I Have Seen the Enemy, and it is Netflix

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Or so says Time Magazine critic Richard Corliss, who might have overreacted a bit to the closure of his local video store in his new piece, "Why Netflix Stinks." In addition to walking readers through the checkout-and-wait process most of us have experienced for seven or eight years now, there's the concern that renting movies and processing other media from home makes you "what the online corporate culture wants you to be: a passive, inert receptacle for its products." Unless, of course, you decide to share his plaint via blog, Twitter, Facebook, e-mail, or another electronic exchange, in which case your discriminating, thoughtful media consumption is to be saluted. I think? [Time]



Comments

  • John M says:

    Okay, but he does have a point....
    I feel like you're rushing on to the next indictment before taking this one on... He's not talking about Twitter, he's talking about film culture.
    I for one absolutely hate that, IN NEW YORK CITY, I have no local video store. My Kim's closed over a year ago. So goes all spontaneity from movie-watching.

  • NYer says:

    Yeah STV, I'd think you'd be on the bandwagon considering that Netflix had a hand in shuttering every single Kim's and TLA Video in NYC.

  • Susan says:

    When I clicked on the Time link, I got a pop-up ad for Netflix.

  • I don't think it's that black-and-white. Corliss makes Kim's sound like some temperate oasis of progressive film culture, when everyone knows that's anything but the case. All I ever got there was a scowl, an attitude and sharp, successive superiority jabs to my face. I know that was part of its appeal to some, but also I know I'm not the only person who avoided Kim's and numerous other neighborhood joints because they treated customers like shit. Their continued operation wasn't some inalienable right or something, and anyway, if Mr. Kim still wanted to be in business, then he would be. He got just as tired of the bullshit as everyone else.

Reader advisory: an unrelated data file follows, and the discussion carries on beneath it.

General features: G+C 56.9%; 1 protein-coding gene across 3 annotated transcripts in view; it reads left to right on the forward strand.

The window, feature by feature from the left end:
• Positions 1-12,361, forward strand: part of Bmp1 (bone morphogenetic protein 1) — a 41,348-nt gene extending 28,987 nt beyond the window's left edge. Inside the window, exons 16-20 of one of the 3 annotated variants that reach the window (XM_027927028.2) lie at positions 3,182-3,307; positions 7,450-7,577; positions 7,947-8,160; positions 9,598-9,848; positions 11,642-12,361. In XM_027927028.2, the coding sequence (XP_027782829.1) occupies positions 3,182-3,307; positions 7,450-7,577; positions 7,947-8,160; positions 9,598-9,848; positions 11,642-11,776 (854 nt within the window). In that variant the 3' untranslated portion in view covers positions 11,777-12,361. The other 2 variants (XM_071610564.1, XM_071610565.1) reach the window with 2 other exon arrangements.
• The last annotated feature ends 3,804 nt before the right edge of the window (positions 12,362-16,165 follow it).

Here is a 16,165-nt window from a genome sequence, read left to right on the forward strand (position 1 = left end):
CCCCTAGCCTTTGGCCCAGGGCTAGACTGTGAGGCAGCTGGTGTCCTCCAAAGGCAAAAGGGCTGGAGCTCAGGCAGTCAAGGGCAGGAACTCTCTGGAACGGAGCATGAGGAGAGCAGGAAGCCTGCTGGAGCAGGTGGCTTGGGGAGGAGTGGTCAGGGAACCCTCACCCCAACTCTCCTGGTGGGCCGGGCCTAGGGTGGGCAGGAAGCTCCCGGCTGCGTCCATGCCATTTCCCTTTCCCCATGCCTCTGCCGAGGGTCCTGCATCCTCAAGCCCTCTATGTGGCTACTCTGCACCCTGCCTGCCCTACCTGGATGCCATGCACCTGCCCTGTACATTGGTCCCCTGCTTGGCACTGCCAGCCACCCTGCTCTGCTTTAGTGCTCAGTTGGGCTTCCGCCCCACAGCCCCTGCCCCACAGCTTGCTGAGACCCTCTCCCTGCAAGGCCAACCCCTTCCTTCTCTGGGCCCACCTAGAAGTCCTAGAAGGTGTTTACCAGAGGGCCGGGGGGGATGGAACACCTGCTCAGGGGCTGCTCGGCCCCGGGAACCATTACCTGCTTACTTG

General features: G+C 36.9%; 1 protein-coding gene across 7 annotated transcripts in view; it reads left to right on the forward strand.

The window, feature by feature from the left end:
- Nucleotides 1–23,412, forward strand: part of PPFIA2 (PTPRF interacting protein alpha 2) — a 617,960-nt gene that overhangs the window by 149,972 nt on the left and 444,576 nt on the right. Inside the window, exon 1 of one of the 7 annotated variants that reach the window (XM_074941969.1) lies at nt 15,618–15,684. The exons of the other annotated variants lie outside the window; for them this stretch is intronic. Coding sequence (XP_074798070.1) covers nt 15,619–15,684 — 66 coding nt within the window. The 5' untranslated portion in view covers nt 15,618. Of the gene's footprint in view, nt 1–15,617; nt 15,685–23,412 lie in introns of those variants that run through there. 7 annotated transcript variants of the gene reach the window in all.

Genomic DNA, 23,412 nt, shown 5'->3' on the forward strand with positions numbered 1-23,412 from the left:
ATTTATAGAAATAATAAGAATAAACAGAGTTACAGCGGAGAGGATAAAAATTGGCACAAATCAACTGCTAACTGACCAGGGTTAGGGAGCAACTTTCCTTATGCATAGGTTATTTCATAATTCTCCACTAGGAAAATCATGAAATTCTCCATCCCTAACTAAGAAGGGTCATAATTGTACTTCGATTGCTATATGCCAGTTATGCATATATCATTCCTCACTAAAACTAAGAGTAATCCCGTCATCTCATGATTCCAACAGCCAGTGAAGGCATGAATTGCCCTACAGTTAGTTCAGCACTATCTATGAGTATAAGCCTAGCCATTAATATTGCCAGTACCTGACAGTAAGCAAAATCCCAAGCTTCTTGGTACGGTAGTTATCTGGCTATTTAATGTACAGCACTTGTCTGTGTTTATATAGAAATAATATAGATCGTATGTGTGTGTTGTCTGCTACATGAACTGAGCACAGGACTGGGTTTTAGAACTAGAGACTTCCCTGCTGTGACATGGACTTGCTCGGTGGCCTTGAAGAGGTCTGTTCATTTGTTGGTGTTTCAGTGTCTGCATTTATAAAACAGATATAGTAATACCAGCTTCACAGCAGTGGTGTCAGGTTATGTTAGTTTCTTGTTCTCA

Anyway, I'm not a Netflix subscriber. I still go to Video Room in Yorkville, where the condescension is a little less severe, I get charged nearly $5 if I drop a rental off mere minutes after the cut-off time and they once responded to my request for Monterey Pop and Wattstax by saying, "Sorry, we don't really carry music films." But still I do my part when I can, at least until they underserve their way into extinction as well.

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